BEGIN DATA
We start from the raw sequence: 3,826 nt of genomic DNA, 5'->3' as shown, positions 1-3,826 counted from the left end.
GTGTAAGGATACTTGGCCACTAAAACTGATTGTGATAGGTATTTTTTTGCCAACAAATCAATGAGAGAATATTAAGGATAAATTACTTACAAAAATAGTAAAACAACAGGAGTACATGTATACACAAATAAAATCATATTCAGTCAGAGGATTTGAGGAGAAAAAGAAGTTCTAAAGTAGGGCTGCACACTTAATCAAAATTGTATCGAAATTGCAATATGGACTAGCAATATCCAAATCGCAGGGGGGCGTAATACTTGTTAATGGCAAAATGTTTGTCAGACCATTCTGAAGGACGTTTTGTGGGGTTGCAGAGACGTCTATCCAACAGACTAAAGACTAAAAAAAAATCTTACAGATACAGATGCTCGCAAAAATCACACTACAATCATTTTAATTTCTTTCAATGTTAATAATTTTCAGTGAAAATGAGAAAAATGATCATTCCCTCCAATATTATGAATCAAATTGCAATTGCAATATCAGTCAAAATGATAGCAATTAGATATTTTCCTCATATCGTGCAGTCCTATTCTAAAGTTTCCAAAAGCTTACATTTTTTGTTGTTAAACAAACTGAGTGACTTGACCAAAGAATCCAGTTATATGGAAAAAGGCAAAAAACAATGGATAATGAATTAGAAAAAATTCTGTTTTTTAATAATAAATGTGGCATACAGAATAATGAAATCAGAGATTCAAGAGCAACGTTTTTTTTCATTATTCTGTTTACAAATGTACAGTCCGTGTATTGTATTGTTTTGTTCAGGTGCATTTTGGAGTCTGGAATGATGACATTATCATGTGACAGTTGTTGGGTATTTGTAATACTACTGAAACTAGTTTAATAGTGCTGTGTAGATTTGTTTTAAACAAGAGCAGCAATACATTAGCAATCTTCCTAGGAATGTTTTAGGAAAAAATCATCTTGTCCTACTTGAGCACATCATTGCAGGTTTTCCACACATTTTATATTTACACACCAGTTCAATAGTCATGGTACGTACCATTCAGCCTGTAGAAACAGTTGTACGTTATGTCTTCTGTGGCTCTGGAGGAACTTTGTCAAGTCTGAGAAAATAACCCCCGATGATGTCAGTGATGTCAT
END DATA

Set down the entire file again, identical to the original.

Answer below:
We start from the raw sequence: 3,826 nt of genomic DNA, 5'->3' as shown, positions 1-3,826 counted from the left end.
GTGTAAGGATACTTGGCCACTAAAACTGATTGTGATAGGTATTTTTTTGCCAACAAATCAATGAGAGAATATTAAGGATAAATTACTTACAAAAATAGTAAAACAACAGGAGTACATGTATACACAAATAAAATCATATTCAGTCAGAGGATTTGAGGAGAAAAAGAAGTTCTAAAGTAGGGCTGCACACTTAATCAAAATTGTATCGAAATTGCAATATGGACTAGCAATATCCAAATCGCAGGGGGGCGTAATACTTGTTAATGGCAAAATGTTTGTCAGACCATTCTGAAGGACGTTTTGTGGGGTTGCAGAGACGTCTATCCAACAGACTAAAGACTAAAAAAAAATCTTACAGATACAGATGCTCGCAAAAATCACACTACAATCATTTTAATTTCTTTCAATGTTAATAATTTTCAGTGAAAATGAGAAAAATGATCATTCCCTCCAATATTATGAATCAAATTGCAATTGCAATATCAGTCAAAATGATAGCAATTAGATATTTTCCTCATATCGTGCAGTCCTATTCTAAAGTTTCCAAAAGCTTACATTTTTTGTTGTTAAACAAACTGAGTGACTTGACCAAAGAATCCAGTTATATGGAAAAAGGCAAAAAACAATGGATAATGAATTAGAAAAAATTCTGTTTTTTAATAATAAATGTGGCATACAGAATAATGAAATCAGAGATTCAAGAGCAACGTTTTTTTTCATTATTCTGTTTACAAATGTACAGTCCGTGTATTGTATTGTTTTGTTCAGGTGCATTTTGGAGTCTGGAATGATGACATTATCATGTGACAGTTGTTGGGTATTTGTAATACTACTGAAACTAGTTTAATAGTGCTGTGTAGATTTGTTTTAAACAAGAGCAGCAATACATTAGCAATCTTCCTAGGAATGTTTTAGGAAAAAATCATCTTGTCCTACTTGAGCACATCATTGCAGGTTTTCCACACATTTTATATTTACACACCAGTTCAATAGTCATGGTACGTACCATTCAGCCTGTAGAAACAGTTGTACGTTATGTCTTCTGTGGCTCTGGAGGAACTTTGTCAAGTCTGAGAAAATAACCCCCGATGATGTCAGTGATGTCAT